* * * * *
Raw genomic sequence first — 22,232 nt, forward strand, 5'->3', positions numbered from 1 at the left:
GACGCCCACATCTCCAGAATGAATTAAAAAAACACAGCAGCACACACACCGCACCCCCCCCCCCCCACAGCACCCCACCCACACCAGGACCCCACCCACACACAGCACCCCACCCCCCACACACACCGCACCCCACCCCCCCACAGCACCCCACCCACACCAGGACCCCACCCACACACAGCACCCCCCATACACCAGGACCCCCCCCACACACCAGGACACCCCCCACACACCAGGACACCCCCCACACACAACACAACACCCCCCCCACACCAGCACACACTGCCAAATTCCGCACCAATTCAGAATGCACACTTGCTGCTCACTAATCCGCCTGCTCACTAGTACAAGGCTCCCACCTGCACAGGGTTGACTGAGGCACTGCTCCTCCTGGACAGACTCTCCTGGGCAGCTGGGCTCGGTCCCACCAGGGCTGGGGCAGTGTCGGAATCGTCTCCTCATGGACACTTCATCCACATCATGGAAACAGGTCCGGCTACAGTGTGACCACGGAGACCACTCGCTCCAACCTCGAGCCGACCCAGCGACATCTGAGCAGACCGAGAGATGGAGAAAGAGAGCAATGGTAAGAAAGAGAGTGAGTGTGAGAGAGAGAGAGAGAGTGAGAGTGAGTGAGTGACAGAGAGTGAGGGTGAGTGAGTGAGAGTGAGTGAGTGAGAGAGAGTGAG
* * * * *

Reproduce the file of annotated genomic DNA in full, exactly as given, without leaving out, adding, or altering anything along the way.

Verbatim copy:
Raw genomic sequence first — 22,232 nt, forward strand, 5'->3', positions numbered from 1 at the left:
GACGCCCACATCTCCAGAATGAATTAAAAAAACACAGCAGCACACACACCGCACCCCCCCCCCCCCACAGCACCCCACCCACACCAGGACCCCACCCACACACAGCACCCCACCCCCCACACACACCGCACCCCACCCCCCCACAGCACCCCACCCACACCAGGACCCCACCCACACACAGCACCCCCCATACACCAGGACCCCCCCCACACACCAGGACACCCCCCACACACCAGGACACCCCCCACACACAACACAACACCCCCCCCACACCAGCACACACTGCCAAATTCCGCACCAATTCAGAATGCACACTTGCTGCTCACTAATCCGCCTGCTCACTAGTACAAGGCTCCCACCTGCACAGGGTTGACTGAGGCACTGCTCCTCCTGGACAGACTCTCCTGGGCAGCTGGGCTCGGTCCCACCAGGGCTGGGGCAGTGTCGGAATCGTCTCCTCATGGACACTTCATCCACATCATGGAAACAGGTCCGGCTACAGTGTGACCACGGAGACCACTCGCTCCAACCTCGAGCCGACCCAGCGACATCTGAGCAGACCGAGAGATGGAGAAAGAGAGCAATGGTAAGAAAGAGAGTGAGTGTGAGAGAGAGAGAGAGAGTGAGAGTGAGTGAGTGACAGAGAGTGAGGGTGAGTGAGTGAGAGTGAGTGAGTGAGAGAGAGTGAG